Gift a Flowering Houseplant this Valentine's Day

A row of cyclamens with red, white and pink flowers
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Time is ticking to find that perfect Valentine’s Day gift for your loved ones. Instead of the go-to fresh floral arrangement, give a gift that someone can enjoy for many months. Flowering houseplants are great alternatives to traditional bouquets of cut flowers. With a little care and maintenance, these plants can thrive in your house or office and rebloom multiple times. A bonus to gifting these indoor plants, they can be moved outdoors to your garden or patio container once warmer temperatures arrive.

Calla Lilies
Calla lilies, showcasing lush, strappy green foliage and elegant blooms of various colors, are a favorite cut flower, but you can also purchase the entire plant, including the rhizome growing in a container. Calla lily flowers can be shades of white, purple, yellow, pink, and red. Place the blooming plant in bright, indirect light and keep the soil consistently damp but not drenched.

Cyclamen
The unique heart-shaped leaves of this plant offer a striking visual and compliment the showstopping flowers that bloom in shades of red, pink, or white for 4-6 weeks. Water a cyclamen at the base of the plant when it dries out. Soak the soil until water flows out the bottom drainage holes. Cyclamens grow best in bright, indirect sunlight and thrive in cooler (55-60°F) temperatures.

Miniature Rose
Rethink your rose gift. Instead of an arrangement that dies within weeks, give the whole plant (only a miniature version!) The delicate miniature buds are available in red, pink, or white and can be deadheaded to encourage new blooms. When growing them indoors, they need bright sunlight in a south-facing window and constant temperatures ranging from 60-75°F. Lightly mist the foliage daily to maintain the appropriate humidity level around the plant.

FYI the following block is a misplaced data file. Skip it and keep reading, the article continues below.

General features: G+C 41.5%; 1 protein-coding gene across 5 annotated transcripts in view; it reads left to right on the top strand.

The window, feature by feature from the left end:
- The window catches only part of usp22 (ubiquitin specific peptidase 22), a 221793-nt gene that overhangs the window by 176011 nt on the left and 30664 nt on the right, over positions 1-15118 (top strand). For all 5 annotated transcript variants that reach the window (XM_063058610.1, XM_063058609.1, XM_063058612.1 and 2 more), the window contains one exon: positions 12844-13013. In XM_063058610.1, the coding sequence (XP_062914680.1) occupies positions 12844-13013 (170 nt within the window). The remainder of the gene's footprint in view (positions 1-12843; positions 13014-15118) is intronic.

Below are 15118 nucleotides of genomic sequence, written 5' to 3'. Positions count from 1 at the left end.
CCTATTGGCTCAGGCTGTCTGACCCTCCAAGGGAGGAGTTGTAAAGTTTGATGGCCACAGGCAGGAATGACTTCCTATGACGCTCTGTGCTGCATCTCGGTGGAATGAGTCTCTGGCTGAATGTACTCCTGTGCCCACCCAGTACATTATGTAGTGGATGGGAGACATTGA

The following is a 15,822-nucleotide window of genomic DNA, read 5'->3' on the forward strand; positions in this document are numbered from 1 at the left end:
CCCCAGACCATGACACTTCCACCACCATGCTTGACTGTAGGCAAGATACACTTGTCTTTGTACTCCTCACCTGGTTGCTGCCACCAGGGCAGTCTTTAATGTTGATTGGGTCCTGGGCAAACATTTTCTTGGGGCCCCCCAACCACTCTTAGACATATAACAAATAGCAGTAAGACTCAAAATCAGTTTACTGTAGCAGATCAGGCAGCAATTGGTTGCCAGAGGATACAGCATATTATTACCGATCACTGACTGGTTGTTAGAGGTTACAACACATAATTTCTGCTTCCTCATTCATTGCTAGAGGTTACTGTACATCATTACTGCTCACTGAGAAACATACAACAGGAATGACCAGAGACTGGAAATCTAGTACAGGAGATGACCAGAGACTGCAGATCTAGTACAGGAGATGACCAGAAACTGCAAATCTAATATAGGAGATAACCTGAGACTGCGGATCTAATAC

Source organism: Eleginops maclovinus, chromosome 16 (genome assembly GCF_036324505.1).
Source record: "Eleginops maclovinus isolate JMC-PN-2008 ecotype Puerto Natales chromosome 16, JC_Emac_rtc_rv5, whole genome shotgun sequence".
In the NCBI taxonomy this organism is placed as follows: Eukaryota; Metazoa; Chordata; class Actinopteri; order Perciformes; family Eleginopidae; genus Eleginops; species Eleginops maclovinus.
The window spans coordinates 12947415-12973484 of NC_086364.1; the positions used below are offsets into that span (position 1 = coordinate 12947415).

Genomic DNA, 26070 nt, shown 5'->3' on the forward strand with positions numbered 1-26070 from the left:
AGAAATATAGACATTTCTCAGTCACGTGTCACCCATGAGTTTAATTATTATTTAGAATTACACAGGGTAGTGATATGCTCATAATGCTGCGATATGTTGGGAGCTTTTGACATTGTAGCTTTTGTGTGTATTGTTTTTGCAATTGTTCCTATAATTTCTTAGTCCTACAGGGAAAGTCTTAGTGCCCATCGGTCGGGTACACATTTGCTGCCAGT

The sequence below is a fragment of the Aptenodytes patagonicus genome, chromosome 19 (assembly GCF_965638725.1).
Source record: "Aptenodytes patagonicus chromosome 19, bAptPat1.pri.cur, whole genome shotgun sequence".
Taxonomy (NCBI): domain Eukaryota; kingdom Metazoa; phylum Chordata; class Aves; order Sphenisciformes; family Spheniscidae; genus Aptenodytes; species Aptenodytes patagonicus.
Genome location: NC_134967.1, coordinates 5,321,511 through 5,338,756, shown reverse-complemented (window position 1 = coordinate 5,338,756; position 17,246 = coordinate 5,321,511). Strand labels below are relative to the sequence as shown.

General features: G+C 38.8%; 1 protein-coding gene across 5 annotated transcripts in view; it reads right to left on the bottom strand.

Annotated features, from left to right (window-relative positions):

Orchid
Many orchid species grow well indoors but Phalaenopsis is easy to care for and commonly found in stores. Place your orchid in the kitchen or bathroom and increase humidity around the plant by placing it on a tray of gravel and water or misting daily. Water the orchid weekly until water flows out the drainage holes and fills the tray below allowing the plant to dry out between waterings. While orchids can be a challenge to rebloom, they will, if placed in a bright location with indirect sunlight.

If you are looking for something a little more unique this year, give a potted Venus flytrap, sensitive plant, air plant, or a container of mixed succulents.

The tradition of gifting flowers on Valentine’s Day began several hundred years ago to express affection towards family and friends. This Valentine’s Day, head to your local garden center and select a blooming houseplant to remind someone how much you love them all year.
 

PHOTO CREDIT: Cyclamen; Rebecca Niver, Unsplash

ABOUT THE AUTHOR: Brittnay Haag is a Horticulture Educator with University of Illinois Extension, serving Livingston, McLean, and Woodford Counties. Her work focuses on youth horticulture education, specifically through school gardens and Jr. Master Gardener programs. Brittnay provides leadership for three county Master Gardener programs and is responsible for developing community programs and providing expertise in horticulture and environmental sciences.